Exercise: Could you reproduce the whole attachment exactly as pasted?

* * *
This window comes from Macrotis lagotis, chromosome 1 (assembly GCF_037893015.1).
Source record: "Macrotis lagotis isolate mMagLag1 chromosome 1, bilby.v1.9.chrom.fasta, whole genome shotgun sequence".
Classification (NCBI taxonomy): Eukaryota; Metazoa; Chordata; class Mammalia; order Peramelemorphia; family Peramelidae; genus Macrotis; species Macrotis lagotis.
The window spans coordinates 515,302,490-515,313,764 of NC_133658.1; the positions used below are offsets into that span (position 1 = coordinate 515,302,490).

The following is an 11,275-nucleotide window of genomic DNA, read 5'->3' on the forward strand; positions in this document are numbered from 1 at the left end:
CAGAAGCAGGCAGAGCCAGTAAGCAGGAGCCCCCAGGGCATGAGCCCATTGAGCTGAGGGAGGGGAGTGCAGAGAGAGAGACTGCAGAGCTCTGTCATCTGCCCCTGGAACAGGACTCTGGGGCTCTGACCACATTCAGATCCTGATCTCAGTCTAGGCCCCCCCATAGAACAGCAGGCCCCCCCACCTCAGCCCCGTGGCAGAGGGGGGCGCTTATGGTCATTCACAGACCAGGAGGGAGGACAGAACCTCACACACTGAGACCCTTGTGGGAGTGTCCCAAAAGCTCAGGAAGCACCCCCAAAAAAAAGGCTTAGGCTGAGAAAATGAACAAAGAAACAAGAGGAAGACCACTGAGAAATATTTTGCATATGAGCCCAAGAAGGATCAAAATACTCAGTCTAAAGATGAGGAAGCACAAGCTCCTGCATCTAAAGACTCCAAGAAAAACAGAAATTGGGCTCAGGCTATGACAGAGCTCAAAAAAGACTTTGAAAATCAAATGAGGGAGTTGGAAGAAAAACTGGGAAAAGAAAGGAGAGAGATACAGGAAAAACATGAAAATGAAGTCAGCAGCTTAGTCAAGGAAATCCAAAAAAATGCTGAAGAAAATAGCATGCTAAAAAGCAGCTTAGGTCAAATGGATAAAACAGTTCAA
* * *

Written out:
This window comes from Macrotis lagotis, chromosome 1 (assembly GCF_037893015.1).
Source record: "Macrotis lagotis isolate mMagLag1 chromosome 1, bilby.v1.9.chrom.fasta, whole genome shotgun sequence".
Classification (NCBI taxonomy): Eukaryota; Metazoa; Chordata; class Mammalia; order Peramelemorphia; family Peramelidae; genus Macrotis; species Macrotis lagotis.
The window spans coordinates 515,302,490-515,313,764 of NC_133658.1; the positions used below are offsets into that span (position 1 = coordinate 515,302,490).

The following is an 11,275-nucleotide window of genomic DNA, read 5'->3' on the forward strand; positions in this document are numbered from 1 at the left end:
CAGAAGCAGGCAGAGCCAGTAAGCAGGAGCCCCCAGGGCATGAGCCCATTGAGCTGAGGGAGGGGAGTGCAGAGAGAGAGACTGCAGAGCTCTGTCATCTGCCCCTGGAACAGGACTCTGGGGCTCTGACCACATTCAGATCCTGATCTCAGTCTAGGCCCCCCCATAGAACAGCAGGCCCCCCCACCTCAGCCCCGTGGCAGAGGGGGGCGCTTATGGTCATTCACAGACCAGGAGGGAGGACAGAACCTCACACACTGAGACCCTTGTGGGAGTGTCCCAAAAGCTCAGGAAGCACCCCCAAAAAAAAGGCTTAGGCTGAGAAAATGAACAAAGAAACAAGAGGAAGACCACTGAGAAATATTTTGCATATGAGCCCAAGAAGGATCAAAATACTCAGTCTAAAGATGAGGAAGCACAAGCTCCTGCATCTAAAGACTCCAAGAAAAACAGAAATTGGGCTCAGGCTATGACAGAGCTCAAAAAAGACTTTGAAAATCAAATGAGGGAGTTGGAAGAAAAACTGGGAAAAGAAAGGAGAGAGATACAGGAAAAACATGAAAATGAAGTCAGCAGCTTAGTCAAGGAAATCCAAAAAAATGCTGAAGAAAATAGCATGCTAAAAAGCAGCTTAGGTCAAATGGATAAAACAGTTCAA